IT IS not everyday that you are invited to walk through a rainbow or to watch on as a whale surfaces from the River Aire, but for one night only the Leeds cityscape bathed in illusionary multi-coloured lights, inspired by the collective imagination of talented artists.
Light Night, held for the 11th year, gave the metropolis a distinctly other-worldly atmosphere during a captivating event that demonstrates just some of the artistic flair and almost child-like creativity that can inspire the city’s upcoming bid for European Capital of Culture status in 2023.
Many of the city’s most iconic landmarks, both historic and modern, became a unique canvass or backdrop for light-based artwork this evening, attracting thousands of members of the public who gazed in wonder - a key aim of the event being to encourage people to come together in the city centre to celebrate the Leeds art community.
Among the mesmerising artworks was ‘Whale Song’ in which LCI Productions combined light, sound and water to depict a whale surfacing from the Aire.
At Leeds Town Hall the crypt was blasted with colour and light for ‘Our Colour Perception’ in a creative attempt to give people the visual sensation of strolling through a rainbow.
Light graffiti artist Michael Bosanko ‘painted’ with air and light in Millennium Square where he asked young volunteers to hold a stance in front of a camera while he moved illuminated props around them. A series of photographs later and a big screen displayed the finished work - patterns of light incorporating his volunteer as a stationary ‘object’ within the same frame.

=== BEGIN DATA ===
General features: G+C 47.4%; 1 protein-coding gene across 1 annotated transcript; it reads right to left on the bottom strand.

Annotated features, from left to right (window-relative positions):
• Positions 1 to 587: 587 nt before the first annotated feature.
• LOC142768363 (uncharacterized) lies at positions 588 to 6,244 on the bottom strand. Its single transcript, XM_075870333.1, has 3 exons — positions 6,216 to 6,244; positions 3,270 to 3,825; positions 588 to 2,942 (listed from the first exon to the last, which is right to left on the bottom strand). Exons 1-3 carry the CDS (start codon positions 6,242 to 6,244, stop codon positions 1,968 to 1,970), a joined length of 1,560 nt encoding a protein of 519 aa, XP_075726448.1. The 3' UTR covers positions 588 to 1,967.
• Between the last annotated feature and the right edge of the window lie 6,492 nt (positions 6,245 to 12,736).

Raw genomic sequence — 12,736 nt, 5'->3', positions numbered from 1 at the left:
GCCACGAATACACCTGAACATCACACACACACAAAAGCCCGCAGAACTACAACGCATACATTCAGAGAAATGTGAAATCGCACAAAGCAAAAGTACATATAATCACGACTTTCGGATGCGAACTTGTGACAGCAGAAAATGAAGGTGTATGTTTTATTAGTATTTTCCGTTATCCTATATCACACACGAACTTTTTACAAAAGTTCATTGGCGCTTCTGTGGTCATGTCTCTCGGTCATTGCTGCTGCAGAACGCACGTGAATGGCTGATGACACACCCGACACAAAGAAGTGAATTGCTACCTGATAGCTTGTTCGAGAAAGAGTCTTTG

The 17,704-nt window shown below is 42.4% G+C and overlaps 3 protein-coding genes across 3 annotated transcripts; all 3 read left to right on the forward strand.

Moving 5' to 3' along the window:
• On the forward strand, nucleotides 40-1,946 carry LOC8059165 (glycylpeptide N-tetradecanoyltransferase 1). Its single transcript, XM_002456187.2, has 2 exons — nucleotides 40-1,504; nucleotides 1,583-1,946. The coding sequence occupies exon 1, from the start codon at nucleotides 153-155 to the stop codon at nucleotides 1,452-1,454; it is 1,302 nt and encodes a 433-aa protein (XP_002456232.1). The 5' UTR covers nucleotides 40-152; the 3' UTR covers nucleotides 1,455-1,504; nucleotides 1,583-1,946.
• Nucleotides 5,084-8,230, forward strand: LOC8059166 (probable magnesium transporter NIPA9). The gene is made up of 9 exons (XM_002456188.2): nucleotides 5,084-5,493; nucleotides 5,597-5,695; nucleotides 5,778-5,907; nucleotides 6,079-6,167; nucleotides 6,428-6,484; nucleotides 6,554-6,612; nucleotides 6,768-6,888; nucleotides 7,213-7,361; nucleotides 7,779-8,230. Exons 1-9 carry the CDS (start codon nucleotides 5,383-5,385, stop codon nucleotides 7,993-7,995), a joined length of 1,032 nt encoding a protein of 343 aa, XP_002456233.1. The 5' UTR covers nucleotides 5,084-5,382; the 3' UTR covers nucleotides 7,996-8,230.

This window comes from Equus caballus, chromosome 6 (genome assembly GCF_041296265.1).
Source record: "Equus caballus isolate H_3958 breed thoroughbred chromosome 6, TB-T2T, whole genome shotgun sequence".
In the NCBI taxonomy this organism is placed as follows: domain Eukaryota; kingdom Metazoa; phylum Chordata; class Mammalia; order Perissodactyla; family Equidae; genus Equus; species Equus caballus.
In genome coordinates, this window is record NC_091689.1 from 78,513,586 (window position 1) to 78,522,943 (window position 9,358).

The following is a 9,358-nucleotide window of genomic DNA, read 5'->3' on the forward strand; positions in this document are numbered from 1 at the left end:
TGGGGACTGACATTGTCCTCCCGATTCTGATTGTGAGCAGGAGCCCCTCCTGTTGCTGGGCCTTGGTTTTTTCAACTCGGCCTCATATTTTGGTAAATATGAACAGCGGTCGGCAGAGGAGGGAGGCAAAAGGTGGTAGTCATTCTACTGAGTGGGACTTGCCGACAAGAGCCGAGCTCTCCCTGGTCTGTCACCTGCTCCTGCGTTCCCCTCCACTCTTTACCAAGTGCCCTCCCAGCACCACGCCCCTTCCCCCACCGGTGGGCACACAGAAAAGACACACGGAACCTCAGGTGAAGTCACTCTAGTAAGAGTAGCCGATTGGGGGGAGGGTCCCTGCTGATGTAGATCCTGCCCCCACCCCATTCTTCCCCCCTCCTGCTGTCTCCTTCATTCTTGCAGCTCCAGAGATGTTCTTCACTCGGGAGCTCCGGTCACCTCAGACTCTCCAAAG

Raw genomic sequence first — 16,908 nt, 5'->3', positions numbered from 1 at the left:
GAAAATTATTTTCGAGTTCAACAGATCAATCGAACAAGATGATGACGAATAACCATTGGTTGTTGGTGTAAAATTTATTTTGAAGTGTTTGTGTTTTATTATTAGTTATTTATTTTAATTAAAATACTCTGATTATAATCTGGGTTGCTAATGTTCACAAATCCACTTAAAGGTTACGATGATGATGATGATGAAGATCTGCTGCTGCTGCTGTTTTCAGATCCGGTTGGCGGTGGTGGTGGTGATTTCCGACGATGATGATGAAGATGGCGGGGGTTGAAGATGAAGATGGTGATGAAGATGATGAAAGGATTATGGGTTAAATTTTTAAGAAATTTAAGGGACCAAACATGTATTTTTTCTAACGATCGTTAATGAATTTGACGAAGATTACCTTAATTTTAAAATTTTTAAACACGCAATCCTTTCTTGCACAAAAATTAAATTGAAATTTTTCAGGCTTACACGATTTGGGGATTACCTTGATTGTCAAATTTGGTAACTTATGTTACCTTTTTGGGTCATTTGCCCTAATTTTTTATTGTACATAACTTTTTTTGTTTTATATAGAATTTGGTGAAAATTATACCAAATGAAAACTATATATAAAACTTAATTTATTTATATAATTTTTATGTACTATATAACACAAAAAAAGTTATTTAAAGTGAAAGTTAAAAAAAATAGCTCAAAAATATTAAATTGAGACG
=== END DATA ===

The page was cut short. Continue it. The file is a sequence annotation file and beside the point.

The Cardiff-based artist explained why working with light was so much fun.
He said: “It’s a unique art medium because it’s not a precision art form. Sometimes the anomalies can be rewarding. It’s like painting with your eyes closed. I hope it fuels the imagination of other people to get into this. I think it’s more creative than using a pen and paper.”
‘The Seventh Wave’ inside Trinity Leeds’ central atrium involved light and sounds of the natural world to evoke dramatic weather skyscapes at half-hour intervals, and an installation at Leeds Cathedral explored humanity’s relationship with the sun using images from NASA.
Another highlight was a lantern parade through the city centre led by the Holbeck-based creative community, Pyramid of Arts. A giant owl art piece headed up the procession; the bird is an enduring symbol of Leeds having featured on the city’s coat-of-arms belonging to Leeds’ first Alderman, Sir John Savile.
As well as being an assault on the eyes, this year’s line-up included more than 60 free performances, displays, films and interactive installations spread across the city.
The spectacle benefitted from the impetus created by 2015 being declared the UNESCO International Year of Light.
The UN adopted light as its annual theme in recognition of the importance of raising global awareness about how light-based technologies promote sustainable development and provide solutions to challenges in energy, education, agriculture and health.
Last year’s Light Night attracted around 50,000 people into the city centre and organisers at Leeds City Council will be hoping to have topped that figure this time around.